An Umbrian resource that has not been developed and to which tourists will gravitate in coming years is the hot water springs, which have the potential to form the focal point of leisure or health centres. Sviluppumbria wants to attract development of this resource and has pinpointed five locations where it believes spas might be built. The site at Parrano, for example, will offer a public bath filled with local hot water drawn from a spring and a scenic hill-top location in a classic, unspoilt Umbrian village. Parrano’s waterfall is a little-known spectacle of the region.

A further resource is the stock of mediaeval buildings, which Sviluppumbria says can serve as attractive development opportunities for hotel owners and investors interested in other sectors. These buildings, and even complete villages or small towns, are typically owned by the state, the region or the church. Many require refurbishment.

One such location is Pischiello, a small mediaeval village near Passignano sul Trasimeno, in the Province of Perugia. Initially, it was perceived as a possible home for a Disney leisure resort but when discussions with the giant US corporation fell through, Sviluppumbria turned to a group of Italian investors involved in the research, development and manufacture of parts for Formula One motor cars. The discussions bore fruit and the site has been converted into a residential research centre for high-powered technicians working on state-of-the-art clutches for racing cars.

Pischiello will also house health and fitness facilities and a laboratory. Giancarlo Luigetti, the managing director of Advanced Researches and Technologies, says: “The quality of life available in Pischiello enhances our work and efficiency. Umbria is the perfect setting for this form of refurbishment.”

According to Ms Dall’Aglio: “This is a good example of using our cultural heritage in a productive way. The versatility of disused buildings in the region is considerable and needs to be seen to be believed.”

Added value

The cultural harmony between a mediaeval Umbrian building and a traditional local product was also spotted by Brunello Cucinelli, whose cashmere-making concern is world famous. Mr Cucinelli spotted a small village called Solomeo, 15km from Perugia and converted it into his workshop.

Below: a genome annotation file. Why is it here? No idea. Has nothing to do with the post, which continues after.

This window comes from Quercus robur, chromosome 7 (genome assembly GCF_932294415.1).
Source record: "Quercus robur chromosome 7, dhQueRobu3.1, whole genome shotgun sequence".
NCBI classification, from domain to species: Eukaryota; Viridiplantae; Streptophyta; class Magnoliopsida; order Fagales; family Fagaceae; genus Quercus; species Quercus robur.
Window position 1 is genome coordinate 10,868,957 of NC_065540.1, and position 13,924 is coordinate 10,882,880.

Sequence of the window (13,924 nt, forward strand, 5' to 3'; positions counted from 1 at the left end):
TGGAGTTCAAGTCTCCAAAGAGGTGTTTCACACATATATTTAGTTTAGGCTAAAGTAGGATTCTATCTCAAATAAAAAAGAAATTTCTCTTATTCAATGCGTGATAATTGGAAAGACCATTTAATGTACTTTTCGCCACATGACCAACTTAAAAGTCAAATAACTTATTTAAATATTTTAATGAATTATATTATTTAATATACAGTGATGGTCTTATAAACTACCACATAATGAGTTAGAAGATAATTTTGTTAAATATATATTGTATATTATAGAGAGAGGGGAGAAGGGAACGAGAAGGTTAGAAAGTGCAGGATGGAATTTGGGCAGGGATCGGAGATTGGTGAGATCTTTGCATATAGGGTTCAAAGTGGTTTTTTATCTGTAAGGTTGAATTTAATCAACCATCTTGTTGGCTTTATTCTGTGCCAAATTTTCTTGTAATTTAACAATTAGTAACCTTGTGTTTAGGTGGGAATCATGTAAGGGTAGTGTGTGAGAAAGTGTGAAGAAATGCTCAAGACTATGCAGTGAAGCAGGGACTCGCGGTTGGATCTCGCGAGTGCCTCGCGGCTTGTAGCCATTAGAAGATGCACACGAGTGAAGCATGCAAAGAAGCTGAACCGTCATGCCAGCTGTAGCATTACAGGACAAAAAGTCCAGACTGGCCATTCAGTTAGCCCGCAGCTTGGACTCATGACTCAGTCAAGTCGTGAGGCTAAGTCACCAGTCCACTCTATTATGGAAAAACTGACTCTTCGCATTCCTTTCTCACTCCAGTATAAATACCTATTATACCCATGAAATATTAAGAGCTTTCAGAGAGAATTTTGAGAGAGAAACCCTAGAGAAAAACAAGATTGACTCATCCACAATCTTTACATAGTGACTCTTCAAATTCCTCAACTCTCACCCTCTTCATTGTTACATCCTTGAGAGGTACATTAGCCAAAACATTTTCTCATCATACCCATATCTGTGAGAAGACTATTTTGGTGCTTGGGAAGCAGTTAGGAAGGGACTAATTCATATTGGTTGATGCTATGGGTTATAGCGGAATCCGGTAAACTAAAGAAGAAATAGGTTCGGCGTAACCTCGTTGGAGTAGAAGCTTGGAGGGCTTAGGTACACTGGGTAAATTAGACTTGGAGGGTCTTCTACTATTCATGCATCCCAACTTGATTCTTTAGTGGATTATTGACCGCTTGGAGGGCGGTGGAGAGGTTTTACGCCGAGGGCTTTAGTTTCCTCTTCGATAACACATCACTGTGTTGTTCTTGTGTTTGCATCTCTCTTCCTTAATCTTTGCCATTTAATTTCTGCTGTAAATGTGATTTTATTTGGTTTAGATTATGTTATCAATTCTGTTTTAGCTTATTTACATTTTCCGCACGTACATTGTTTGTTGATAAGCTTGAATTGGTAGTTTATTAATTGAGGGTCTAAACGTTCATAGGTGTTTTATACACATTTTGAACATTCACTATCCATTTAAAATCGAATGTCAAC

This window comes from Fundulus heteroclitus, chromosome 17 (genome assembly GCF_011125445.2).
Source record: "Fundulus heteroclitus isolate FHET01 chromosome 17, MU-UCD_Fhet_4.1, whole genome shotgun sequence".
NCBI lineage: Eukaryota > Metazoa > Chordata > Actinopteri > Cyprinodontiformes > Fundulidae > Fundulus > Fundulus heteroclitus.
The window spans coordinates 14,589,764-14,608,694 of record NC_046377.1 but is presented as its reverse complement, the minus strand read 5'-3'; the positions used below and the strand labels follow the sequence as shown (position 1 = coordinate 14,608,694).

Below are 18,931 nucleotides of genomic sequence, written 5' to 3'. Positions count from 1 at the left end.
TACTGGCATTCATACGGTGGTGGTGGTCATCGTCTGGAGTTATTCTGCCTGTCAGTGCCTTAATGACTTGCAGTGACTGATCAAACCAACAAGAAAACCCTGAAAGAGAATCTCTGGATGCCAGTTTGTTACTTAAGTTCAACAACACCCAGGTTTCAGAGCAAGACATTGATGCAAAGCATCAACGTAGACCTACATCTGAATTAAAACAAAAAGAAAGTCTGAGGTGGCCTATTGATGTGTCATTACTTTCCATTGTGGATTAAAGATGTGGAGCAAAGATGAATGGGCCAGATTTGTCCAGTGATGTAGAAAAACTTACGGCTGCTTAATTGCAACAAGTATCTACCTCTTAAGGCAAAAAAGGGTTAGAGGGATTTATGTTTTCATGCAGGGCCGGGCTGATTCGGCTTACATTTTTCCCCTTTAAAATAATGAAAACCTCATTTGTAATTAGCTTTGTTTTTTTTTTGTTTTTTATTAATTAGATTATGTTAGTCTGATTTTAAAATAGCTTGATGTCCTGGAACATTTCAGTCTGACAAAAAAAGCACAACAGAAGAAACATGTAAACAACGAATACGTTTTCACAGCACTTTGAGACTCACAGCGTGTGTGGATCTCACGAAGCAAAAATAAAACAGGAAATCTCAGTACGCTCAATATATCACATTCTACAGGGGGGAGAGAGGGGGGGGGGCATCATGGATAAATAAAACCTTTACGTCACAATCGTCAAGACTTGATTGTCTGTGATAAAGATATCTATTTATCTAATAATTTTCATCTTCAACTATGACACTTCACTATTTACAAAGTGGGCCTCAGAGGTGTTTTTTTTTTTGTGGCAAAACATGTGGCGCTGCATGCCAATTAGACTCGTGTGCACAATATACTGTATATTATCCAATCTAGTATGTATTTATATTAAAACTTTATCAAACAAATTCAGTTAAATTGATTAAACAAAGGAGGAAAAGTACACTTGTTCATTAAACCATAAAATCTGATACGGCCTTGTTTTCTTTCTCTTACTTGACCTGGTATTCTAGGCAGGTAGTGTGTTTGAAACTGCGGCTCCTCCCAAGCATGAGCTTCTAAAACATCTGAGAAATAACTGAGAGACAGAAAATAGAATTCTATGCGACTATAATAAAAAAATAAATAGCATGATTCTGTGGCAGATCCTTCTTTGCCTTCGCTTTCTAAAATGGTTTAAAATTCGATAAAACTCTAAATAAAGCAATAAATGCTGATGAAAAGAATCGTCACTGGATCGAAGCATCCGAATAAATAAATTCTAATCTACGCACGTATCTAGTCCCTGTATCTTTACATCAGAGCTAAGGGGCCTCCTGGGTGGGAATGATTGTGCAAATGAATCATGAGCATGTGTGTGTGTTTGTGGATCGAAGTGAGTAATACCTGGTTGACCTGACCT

“Lifestyle and cultural richness provide added value for Umbrian businesses involved in the manufacture of traditional local products. The fusion between production, landscape and region is a key element in the Umbrian package,” says Ms Dall’Aglio.

Another Umbrian icon is Roberto Menchetti, a fashion and textiles designer. He had the vision that led to the renewal of traditional British clothing company Burberry from his home and studio in Gubbio. He has spoken frequently of the “creative flow that runs in Umbria’s soil”.

The characteristics of an Umbrian investment are not merely style and culture. They are also quality. The region boasts the highest percentage of companies that have been awarded with the ISO9000 mark of quality. Many local companies also have the SA8000 stamp of social accountability, a qualification that meets with considerable approval from Sviluppumbria.

Cultural appeal

Umbria’s cultural tradition is likely to appeal to the more sophisticated visitor, rather than those seeking, in Mr Bottacchiari’s words, “sun, pizza, pasta and the dolce vita”. He says: “We stress the cultural environment. You can make microchips anywhere in the world but you can only find the basilica of St Francis of Assisi here.” Assisi is a small, historic town to the east of Perugia.

Umbria’s relaxed environment attracts executives to make their home there as well as retired people who move into the small Umbrian towns, such as Todi to the south of Perugia and Gubbio to the north.

Umbria preserves the best of the old, like its reputable gastronomy, its wines from Orvieto and its textile design, while also seeking to stimulate and financially reward those able to engage in the most advanced thinking about production geared to the preservation of the environment.